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Urinary Tract Infections in Dogs

The symptoms of urinary tract infections in dogs include pain when urinating, straining to pee, blood in the urine, cloudy looking urine. Your dog may also begin urinating in the house.

It might be easy to miss in the early stages, but as the infection worsens, you’ll notice more of the symptoms listed above.

By the time you’re finished reading this post, you’ll have a good understanding of what causes URI’s in dogs and what can be done to treat them. This post includes traditional and alternative remedies for UTI in dogs.

What Causes Urinary Tract Infection in Dogs?

If you recognize symptoms of urinary tract infections in dogs, bring your dog to the veterinarian before trying any of the natural remedies listed further down this post. 

Why? Urinary tract infections can be caused by underlying conditions or disease that only a licensed veterinarian can diagnose.

• Weak immune system
• Kidney/bladder stones, crystals, or debris accumulation
• Bladder disease
• Bladder infection or inflammation
• Diabetes
• Cancer
• Stress
• Spinal cord or congenital abnormalities
• Prostate disease

An otherwise healthy dogs would have what is known as an “uncomplicated” infection.   In other words, there are no underlying functional, structural, or neurological problems.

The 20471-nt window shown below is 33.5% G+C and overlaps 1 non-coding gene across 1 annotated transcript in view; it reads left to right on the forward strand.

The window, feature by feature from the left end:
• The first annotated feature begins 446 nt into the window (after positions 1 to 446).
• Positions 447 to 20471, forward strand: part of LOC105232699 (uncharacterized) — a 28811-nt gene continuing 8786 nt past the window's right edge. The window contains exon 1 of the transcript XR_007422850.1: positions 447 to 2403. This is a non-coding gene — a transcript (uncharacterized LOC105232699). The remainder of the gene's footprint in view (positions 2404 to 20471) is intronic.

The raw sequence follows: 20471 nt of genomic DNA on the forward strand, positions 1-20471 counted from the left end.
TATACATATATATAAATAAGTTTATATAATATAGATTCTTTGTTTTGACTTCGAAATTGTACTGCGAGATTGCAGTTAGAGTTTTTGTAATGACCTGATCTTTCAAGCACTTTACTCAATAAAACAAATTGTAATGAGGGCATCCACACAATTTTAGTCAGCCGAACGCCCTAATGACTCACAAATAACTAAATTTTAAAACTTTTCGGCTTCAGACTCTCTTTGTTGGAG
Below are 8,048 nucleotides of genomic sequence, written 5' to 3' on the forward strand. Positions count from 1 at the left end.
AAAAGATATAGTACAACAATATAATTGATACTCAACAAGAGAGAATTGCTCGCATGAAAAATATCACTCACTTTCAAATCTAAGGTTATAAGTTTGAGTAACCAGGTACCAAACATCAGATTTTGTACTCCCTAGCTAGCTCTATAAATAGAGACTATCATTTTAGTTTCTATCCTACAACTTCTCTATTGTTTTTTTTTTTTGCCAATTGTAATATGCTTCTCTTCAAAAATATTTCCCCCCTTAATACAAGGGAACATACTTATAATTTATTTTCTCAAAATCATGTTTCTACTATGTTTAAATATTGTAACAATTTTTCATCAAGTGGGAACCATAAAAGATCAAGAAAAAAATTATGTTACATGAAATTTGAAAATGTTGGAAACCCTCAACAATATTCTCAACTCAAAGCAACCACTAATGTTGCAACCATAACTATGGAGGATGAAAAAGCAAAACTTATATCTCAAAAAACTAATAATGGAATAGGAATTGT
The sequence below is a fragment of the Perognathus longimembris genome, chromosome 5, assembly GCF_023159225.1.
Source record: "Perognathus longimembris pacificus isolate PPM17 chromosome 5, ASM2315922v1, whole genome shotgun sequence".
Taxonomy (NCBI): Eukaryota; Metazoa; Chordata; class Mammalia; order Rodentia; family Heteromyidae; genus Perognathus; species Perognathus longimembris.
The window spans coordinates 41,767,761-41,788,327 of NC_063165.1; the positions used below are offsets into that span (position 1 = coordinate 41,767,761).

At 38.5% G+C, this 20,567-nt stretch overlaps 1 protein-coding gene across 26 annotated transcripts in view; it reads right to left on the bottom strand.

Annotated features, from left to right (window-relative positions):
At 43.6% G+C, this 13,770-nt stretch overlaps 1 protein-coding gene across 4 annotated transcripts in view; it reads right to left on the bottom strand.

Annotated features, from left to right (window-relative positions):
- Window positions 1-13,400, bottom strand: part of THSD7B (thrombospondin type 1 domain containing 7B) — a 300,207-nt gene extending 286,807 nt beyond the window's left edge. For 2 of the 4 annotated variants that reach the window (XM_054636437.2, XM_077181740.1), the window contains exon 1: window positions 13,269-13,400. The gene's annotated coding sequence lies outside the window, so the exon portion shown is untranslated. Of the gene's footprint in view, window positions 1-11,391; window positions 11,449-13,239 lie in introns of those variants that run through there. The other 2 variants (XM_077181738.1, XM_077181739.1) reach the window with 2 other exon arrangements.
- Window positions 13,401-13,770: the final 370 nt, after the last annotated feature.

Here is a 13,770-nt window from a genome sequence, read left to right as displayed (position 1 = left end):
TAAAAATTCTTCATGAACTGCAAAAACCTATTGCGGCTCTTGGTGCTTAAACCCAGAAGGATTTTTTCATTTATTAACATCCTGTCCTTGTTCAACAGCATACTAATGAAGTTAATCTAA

The treatment, usually a course of antibiotics, lasts from 10 to 14 days. You should notice improvement within a few days, but do not discontinue the antibiotics.

Bacteria Resistance

Early discontinuation of antibiotics is the leading cause of bacteria resistance. You might think the infection is gone, but it’s still there, quietly waiting for its chance to reappear.

By stopping the antibiotics, you allow that to happen. That means yet another round of antibiotics. Meanwhile, bacteria become more and more resilient against these treatments.

The YouTube video below offers info on signs of bladder infection in dogs.

How to Tell if a Dog Has a Bladder Infection

What If The Urinary Tract Infection is Complicated?

That means the veterinarian suspects an underlying cause/disease and may want to investigate further.

Depending on test results, treatment could involve antibiotics and anti inflammatory medication. 

A complicated urinary tract infection might take longer to clear up, but will improve with time.  If your dog has a condition like diabetes, for example, it’s important to make sure insulin production is kept within normal levels. 

Allowing any chronic condition to worsen only weakens your dog’s immune system further.

Underlying Causes of Complicated UTI in Dogs

The veterinarian will likely treat the UTI with a prescription of antibiotics and strict orders to return if the infection doesn’t clear up.